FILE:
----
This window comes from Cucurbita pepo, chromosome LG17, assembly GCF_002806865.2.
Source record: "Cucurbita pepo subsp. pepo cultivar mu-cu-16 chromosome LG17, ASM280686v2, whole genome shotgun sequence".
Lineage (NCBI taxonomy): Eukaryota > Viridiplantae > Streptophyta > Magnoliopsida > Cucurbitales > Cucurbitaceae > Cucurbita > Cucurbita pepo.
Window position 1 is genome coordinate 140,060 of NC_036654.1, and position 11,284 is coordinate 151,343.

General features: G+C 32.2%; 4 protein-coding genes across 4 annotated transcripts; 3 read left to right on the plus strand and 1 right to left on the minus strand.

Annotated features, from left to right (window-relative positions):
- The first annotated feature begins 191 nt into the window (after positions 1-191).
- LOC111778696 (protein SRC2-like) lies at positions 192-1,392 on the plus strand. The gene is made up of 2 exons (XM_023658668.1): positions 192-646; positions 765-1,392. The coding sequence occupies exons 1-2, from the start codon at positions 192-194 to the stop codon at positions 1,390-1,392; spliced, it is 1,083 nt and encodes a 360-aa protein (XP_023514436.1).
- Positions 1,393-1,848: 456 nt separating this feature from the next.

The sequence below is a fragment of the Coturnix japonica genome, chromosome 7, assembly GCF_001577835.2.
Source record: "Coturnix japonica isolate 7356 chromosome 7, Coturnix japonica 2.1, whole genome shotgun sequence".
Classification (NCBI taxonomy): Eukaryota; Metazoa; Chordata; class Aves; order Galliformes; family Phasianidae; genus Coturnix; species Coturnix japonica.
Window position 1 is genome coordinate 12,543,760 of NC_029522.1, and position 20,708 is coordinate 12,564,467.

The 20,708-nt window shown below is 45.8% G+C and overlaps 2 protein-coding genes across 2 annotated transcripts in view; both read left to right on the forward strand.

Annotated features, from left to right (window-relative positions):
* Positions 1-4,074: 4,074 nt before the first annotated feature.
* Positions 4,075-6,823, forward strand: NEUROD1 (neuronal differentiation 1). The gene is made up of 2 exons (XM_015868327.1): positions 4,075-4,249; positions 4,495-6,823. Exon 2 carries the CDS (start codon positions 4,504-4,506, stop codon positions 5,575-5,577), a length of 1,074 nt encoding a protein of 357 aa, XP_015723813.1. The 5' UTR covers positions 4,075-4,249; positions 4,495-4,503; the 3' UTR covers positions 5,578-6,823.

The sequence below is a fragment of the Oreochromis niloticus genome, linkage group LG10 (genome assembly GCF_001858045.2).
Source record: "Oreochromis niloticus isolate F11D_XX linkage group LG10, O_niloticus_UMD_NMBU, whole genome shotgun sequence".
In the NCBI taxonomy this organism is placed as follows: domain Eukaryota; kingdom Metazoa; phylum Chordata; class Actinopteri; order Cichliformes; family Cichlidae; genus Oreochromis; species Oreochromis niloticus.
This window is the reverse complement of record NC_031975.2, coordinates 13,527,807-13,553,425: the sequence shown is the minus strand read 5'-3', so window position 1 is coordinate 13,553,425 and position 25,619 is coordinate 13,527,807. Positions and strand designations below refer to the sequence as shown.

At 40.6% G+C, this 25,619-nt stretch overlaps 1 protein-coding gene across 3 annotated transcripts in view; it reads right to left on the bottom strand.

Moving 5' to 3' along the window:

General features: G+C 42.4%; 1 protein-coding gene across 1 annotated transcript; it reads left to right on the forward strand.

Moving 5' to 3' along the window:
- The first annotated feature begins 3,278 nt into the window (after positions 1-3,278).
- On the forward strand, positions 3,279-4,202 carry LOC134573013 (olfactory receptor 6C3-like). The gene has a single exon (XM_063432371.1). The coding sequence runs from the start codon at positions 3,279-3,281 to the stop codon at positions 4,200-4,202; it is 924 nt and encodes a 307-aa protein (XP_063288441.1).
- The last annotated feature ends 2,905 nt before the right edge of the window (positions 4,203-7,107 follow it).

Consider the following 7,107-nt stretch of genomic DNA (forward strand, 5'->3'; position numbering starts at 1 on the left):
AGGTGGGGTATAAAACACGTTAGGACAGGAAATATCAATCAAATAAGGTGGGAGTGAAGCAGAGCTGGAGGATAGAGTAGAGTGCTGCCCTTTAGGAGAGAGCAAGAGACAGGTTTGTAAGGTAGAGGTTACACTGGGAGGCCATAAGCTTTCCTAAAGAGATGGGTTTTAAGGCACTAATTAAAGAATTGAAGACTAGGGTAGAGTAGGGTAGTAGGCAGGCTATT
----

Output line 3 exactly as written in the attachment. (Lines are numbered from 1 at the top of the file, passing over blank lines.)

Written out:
Lineage (NCBI taxonomy): Eukaryota > Viridiplantae > Streptophyta > Magnoliopsida > Cucurbitales > Cucurbitaceae > Cucurbita > Cucurbita pepo.